Above all, the show is a chance for the talented members of the Crescent to impress and entertain.  The choral singing is especially lovely from both kids and adults alike.  This production does a wonderful job of reminding us why we keep going back to Lionel Bart’s Oliver! and keep on asking for more.

oliver!

Fagin, Oliver and Dodger picking pockets and winning hearts. Hugh Blackwood, George Westley-Smith and Oscar Cawthorne. (Photo: Graeme Braidwood)

 

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Army Dreamers

SERJEANT MUSGRAVE’S DANCE

Crescent Theatre, Birmingham, Sunday 2nd March, 2014

John Arden’s play from the late 1950s is not an easy one.  This ambitious production in the Ron Barber Studio makes more than a good fist of bringing it to life.  From the get-go it is obvious that production values are of a high standard.   Faye Rowse’s impressive set, making use of packing crates and chequerboard tiles, serves as all the locations of the action: pub, graveyard, town square etc, atmospherically lit by James Booth’s design.  Jen Coley’s costumes are spot on, leaving all the colour to the bright red of the soldiers’ tunics.

Director Colin Simmonds (himself a fine actor) elicits solid performances from most of his cast and moments of excellence from some of them.  Nick Tuck is chirpy Private Sparky, one of the few likable characters in the piece, nicely contrasted with the other members of the trio, Gwill Milton and Vinnie Clarke.  These three and their sergeant turn up in a Northern town and are immediately taken to be recruiting officers.  The real purpose of their visit eventually becomes apparent.  Musgrave (a powerful Mark Thompson) stages his own coup de theatre, taking drastic action in a bid to realise his own agenda: to bring an end to all war.  It’s a noble aim but the end doesn’t justify the means.  The play is startlingly relevant given this weekend’s news from the Ukraine but even without that, Musgrave’s argument still stands for British/American troops in places like Afghanistan.  The two-eyes-for-an-eye approach to quashing ‘insurgents’ will only be curtailed if we stand against those who never get hurt in these conflicts, the ruling elite, represented here by establishment figures the Mayor and the Parson.  It’s electrifyingly staged and worth the slow, uphill build-up.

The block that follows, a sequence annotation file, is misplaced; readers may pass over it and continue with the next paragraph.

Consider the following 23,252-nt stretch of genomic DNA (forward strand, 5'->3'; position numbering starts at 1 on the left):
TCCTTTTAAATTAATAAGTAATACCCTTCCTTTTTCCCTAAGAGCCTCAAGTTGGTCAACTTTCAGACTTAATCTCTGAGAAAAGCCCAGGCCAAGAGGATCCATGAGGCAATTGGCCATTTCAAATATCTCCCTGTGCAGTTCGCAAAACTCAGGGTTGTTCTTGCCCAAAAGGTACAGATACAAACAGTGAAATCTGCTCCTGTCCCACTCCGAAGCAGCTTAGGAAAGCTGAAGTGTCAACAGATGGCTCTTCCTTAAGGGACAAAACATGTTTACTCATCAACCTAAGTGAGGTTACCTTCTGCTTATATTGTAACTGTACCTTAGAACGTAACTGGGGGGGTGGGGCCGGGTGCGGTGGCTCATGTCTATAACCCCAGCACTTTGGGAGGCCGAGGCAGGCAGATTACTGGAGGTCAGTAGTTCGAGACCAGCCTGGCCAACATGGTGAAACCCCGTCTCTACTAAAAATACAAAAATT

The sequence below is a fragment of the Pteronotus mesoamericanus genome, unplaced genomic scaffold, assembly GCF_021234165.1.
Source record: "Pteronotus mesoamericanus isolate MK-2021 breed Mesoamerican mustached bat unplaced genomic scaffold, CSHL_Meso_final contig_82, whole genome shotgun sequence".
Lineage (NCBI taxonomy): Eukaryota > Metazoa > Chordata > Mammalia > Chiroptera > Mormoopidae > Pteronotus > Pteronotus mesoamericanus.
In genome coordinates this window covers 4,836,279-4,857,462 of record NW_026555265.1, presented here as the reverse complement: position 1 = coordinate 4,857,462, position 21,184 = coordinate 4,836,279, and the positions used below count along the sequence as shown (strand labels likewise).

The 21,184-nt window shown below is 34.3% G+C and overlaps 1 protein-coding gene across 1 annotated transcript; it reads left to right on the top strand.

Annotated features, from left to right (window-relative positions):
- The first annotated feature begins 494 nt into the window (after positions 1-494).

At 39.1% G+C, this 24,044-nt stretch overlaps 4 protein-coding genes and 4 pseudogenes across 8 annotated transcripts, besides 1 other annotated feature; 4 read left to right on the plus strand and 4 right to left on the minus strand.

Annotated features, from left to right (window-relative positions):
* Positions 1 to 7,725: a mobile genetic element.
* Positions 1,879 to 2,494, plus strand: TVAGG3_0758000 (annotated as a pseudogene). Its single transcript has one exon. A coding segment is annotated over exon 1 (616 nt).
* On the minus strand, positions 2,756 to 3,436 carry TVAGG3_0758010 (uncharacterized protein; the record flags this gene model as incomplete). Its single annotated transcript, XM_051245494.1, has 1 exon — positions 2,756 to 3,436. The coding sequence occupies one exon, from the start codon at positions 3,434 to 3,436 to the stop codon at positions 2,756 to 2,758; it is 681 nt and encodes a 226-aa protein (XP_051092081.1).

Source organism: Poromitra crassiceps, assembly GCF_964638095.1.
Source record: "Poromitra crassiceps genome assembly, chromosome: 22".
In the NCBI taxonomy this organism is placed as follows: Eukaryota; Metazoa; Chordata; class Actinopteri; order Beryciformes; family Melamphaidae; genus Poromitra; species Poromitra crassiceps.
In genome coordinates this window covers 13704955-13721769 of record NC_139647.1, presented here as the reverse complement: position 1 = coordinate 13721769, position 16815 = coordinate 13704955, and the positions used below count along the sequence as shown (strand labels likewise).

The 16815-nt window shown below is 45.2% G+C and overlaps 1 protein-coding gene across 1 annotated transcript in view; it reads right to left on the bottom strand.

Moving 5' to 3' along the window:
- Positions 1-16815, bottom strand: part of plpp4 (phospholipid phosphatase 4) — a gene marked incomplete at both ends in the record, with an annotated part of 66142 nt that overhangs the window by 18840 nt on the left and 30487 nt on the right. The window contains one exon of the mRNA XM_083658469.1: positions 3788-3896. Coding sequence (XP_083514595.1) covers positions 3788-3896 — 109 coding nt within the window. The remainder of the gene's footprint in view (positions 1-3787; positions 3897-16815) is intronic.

Les Stringer’s Parson looks like Derek Jacobi and sounds like Richard Griffiths, in a neat character study that brings to the fore the detestable hypocrisy of the man.  Similarly effective is Edward Milton’s Mayor, a buffoonish figure keen to execute some kind of social cleansing of his town by shipping the undesirables off to the army, but to my mind, the strongest of the local characters comes in the form of pub landlady Mrs Hitchcock, superbly played by Diane Pritchard.  Barmaid Annie is also strongly depicted, with more than a hint of Ophelia’s madness, by Hannah Kelly.

The show is peppered with folk music motifs – there is some evocative playing; Tim Gardner’s discordant violin is a prime example.  The characters are prone to singing snatches of folk songs at any given moment, which sometimes breaks the naturalism of the performance, reminding us that we are there to think about what the play is about as well as what it makes us feel.

Yet again, the Crescent provides a challenging and provocative production of a difficult play, well worth an evening of anyone’s time.